Yeah, you’re back that’s just fantabulous (is it a word….is it not…ah who cares I like it!) just in time for writing your Career History! Yes, this does truly excite me just a little…..
This is the core of any CV. Because you get this section right and you’re more than halfway there.
You just joined us at this point? Whoa there, don’t start here. You want to go back a little and catch up with the previous posts. But, I’ll make it easy for you though here they are:
- ‘The What, Why & Purpose of CV Writing’
- ‘Preparation Before Writing a CV’
- ‘Writing a CV Layout & Plan’
So, let’s keep it nice and consistent by doing a quick re-cap on what we covered in the last post:
- Professional Statement: leave blank and write last
- Key Skills: it’s your choice if you have this section, leave blank for now
- Career History: create a chronological list of all your previous roles
- Education: create a chronological list of all your academic qualifications
- Professional Development: create a chronological list of all internal and external courses you’ve attended throughout your career
How’ve you got on so far? Is your CV starting to feel more like something that could market you to potential employers? You starting to believe you can create something worthwhile that might just get your foot in the interview door?
Hooray, that’s what we’re all about here….
Now for the career history – STOP! Step away from the job description!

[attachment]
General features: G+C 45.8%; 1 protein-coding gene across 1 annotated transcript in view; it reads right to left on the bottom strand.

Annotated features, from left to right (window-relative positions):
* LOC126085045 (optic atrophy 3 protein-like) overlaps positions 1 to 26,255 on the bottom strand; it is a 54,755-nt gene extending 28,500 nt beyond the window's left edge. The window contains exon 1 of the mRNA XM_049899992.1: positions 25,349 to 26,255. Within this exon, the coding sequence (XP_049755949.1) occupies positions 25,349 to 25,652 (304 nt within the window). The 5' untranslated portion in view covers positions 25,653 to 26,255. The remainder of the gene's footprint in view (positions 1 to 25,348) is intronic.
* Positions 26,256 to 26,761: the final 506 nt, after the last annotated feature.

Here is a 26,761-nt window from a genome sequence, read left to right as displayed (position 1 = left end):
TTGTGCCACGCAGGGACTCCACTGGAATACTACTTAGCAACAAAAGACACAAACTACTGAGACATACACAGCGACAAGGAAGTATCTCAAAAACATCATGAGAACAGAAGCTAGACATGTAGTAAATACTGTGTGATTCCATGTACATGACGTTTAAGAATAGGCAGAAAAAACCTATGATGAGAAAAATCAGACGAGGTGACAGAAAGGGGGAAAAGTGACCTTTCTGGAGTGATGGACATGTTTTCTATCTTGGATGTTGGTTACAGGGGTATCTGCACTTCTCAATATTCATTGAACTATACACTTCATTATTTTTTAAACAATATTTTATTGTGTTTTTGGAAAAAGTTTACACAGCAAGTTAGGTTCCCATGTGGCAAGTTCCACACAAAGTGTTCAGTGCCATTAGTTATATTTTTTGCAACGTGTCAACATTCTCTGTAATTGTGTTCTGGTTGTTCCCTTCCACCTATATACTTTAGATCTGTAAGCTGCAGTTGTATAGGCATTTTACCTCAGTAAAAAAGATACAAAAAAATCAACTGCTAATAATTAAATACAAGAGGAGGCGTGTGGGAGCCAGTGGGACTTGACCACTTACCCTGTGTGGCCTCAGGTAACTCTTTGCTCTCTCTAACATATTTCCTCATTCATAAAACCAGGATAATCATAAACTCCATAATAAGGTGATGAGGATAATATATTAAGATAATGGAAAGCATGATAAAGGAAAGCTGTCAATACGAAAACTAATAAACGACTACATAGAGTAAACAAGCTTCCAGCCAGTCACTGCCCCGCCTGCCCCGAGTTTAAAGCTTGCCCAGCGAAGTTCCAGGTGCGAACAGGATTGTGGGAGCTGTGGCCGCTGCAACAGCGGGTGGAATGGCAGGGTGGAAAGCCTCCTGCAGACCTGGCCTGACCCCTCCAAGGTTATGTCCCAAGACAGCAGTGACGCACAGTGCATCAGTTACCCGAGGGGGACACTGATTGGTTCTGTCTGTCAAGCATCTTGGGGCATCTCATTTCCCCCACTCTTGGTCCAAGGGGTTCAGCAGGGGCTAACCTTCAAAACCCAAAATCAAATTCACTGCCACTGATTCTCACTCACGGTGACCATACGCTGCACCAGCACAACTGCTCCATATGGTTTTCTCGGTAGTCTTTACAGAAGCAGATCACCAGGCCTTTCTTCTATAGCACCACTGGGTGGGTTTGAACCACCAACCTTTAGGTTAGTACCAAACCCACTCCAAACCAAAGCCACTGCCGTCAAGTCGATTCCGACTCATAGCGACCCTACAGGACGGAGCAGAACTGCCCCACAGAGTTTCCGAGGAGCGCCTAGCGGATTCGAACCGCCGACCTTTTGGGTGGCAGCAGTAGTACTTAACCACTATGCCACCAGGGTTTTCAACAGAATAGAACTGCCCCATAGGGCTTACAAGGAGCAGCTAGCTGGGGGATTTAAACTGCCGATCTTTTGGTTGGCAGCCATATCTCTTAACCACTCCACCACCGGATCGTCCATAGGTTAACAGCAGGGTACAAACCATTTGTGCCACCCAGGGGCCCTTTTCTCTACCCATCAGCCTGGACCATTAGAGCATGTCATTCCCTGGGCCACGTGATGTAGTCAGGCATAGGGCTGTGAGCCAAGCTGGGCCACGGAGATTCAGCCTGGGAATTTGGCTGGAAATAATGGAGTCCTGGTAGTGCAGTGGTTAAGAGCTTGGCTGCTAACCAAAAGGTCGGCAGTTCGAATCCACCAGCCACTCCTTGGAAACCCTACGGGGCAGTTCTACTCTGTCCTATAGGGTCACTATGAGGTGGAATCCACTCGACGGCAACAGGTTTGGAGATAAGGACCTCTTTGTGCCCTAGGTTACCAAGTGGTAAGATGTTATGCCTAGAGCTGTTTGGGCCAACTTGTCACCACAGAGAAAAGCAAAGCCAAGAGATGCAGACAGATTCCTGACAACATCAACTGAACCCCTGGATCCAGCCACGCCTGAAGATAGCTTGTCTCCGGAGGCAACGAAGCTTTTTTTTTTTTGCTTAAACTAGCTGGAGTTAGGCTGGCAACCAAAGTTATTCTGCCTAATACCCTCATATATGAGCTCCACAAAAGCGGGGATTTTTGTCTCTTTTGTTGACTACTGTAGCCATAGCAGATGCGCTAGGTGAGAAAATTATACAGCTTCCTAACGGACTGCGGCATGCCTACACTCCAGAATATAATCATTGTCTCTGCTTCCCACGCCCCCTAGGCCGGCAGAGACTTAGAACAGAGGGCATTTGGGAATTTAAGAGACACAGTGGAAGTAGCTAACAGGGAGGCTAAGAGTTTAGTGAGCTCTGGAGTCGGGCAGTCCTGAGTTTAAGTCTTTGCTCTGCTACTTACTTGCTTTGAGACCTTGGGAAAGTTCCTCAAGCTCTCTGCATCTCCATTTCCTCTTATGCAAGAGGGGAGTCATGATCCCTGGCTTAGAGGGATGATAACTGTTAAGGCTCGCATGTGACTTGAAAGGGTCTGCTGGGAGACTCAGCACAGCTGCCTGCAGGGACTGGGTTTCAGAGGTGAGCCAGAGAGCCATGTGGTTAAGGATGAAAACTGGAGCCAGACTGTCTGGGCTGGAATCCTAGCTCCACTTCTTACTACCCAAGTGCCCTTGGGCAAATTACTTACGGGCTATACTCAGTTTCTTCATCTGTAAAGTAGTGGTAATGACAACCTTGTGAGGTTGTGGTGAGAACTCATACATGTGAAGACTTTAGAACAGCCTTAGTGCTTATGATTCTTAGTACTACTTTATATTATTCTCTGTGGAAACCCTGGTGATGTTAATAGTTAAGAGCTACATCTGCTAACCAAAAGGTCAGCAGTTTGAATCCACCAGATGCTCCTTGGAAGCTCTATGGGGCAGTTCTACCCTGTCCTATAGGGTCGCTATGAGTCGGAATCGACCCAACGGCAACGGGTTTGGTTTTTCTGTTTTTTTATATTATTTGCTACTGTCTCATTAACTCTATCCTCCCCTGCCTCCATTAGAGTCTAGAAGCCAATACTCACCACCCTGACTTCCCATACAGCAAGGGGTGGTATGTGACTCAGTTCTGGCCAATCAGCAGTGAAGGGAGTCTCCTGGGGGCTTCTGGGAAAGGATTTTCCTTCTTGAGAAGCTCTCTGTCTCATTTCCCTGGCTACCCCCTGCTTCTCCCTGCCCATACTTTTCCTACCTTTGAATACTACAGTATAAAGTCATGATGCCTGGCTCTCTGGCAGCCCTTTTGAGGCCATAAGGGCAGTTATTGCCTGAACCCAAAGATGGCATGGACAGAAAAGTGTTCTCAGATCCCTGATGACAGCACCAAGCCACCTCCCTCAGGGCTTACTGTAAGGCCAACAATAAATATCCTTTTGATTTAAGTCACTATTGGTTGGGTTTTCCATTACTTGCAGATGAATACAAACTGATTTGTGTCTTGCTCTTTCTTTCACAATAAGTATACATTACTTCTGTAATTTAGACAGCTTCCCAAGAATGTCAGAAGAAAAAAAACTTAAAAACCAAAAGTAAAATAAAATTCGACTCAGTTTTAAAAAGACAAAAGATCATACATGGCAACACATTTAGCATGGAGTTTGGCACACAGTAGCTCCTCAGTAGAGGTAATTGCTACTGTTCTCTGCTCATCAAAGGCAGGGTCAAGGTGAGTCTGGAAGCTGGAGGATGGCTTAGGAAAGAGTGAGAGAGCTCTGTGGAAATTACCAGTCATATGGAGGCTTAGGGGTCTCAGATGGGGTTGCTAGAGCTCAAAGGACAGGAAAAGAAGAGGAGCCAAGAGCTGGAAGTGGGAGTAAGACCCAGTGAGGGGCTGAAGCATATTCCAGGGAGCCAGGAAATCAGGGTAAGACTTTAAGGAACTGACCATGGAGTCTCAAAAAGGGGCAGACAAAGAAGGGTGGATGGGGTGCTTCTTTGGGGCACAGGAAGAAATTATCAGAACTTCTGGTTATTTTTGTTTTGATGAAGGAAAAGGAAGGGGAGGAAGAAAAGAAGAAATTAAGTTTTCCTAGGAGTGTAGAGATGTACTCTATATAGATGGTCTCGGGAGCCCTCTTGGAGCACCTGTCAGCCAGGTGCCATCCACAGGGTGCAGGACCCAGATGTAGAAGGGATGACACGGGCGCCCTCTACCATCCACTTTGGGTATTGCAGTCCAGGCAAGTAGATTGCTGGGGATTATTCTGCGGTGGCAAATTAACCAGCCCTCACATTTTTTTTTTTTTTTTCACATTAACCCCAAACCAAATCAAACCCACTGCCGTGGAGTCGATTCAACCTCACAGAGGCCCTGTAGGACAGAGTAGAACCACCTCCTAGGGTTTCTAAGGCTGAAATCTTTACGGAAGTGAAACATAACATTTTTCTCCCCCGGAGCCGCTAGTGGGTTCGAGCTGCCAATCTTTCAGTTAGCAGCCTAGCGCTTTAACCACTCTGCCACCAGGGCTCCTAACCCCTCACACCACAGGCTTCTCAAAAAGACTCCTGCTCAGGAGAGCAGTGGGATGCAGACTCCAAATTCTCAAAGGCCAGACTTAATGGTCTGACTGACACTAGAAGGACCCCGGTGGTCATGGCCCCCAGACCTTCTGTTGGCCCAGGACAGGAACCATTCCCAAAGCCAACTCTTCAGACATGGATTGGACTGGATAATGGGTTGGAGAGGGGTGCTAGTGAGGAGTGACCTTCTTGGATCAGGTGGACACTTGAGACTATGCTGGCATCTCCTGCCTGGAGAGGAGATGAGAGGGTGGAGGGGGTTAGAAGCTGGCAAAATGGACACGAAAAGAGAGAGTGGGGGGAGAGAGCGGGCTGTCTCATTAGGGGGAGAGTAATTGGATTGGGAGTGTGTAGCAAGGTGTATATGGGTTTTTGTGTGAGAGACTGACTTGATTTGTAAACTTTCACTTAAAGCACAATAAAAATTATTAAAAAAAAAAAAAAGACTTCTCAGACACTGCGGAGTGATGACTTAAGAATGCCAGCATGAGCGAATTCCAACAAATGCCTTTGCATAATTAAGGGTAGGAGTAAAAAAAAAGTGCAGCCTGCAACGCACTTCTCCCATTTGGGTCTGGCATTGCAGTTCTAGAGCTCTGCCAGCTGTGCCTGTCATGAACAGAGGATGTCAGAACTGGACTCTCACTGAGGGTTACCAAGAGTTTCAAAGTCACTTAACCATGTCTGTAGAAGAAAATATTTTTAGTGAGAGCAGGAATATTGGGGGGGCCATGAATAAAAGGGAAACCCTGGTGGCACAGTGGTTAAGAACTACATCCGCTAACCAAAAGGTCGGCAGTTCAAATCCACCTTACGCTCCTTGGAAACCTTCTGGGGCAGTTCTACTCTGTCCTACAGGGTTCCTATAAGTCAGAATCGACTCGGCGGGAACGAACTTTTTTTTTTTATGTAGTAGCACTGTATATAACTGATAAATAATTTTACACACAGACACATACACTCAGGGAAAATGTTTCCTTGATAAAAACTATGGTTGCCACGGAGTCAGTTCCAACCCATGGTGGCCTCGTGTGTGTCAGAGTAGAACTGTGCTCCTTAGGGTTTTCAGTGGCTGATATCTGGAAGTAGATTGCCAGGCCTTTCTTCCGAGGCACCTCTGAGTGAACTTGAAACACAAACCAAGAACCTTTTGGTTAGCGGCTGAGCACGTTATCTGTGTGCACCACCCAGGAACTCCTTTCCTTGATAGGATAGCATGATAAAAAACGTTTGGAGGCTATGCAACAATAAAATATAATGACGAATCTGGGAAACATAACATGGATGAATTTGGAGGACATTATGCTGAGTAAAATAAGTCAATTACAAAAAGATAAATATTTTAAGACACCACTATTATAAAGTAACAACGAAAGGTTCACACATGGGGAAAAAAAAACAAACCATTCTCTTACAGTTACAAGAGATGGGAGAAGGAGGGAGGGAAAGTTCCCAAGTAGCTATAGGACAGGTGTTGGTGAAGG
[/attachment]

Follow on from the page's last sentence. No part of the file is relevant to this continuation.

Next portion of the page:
Because if you’ve got your job description out for this section put it away. That’s the single biggest mistake I see in CVs. The need to re-write your job description – ignore that need.
In fact, no, do have a look at your job description. Sit down and truly look at it. Does it actually reflect everything you do daily? Does it cover every nuance and detail of your role? Has your role changed and developed since this was written? Does it tell you about every target exceeded, or project successfully managed, or that you made savings last year?
You see my point…? Your job description is a hindrance and not a help at this stage. Do yourself a favour and put it away. Open your mind instead and let’s work from there.
Your Career Achievements
The career history section on a CV should demonstrate to recruiters that you can both do and achieve. Because past performance is a good indicator for a recruiter of future performance.
So, let’s get off to a great start by listing 3-4 achievements for each of your roles. If you’ve kept a list, then you’re ahead of the game already…
Honestly do you do that. I mean do you keep a list of achievements for each of your roles? If not, can I recommend that you do.
I had a line manager who made me keep a work plan. Even when I had completed a project it remained on the work plan. Every year we started a new work plan and carried across the unfinished projects. Every year she told me to keep the old work plan – this is your record of your achievements. You’ll need it one day so keep them. And she was right. I still do keep records of my achievements. If you don’t then you should – it’s never too late to start. So, start today.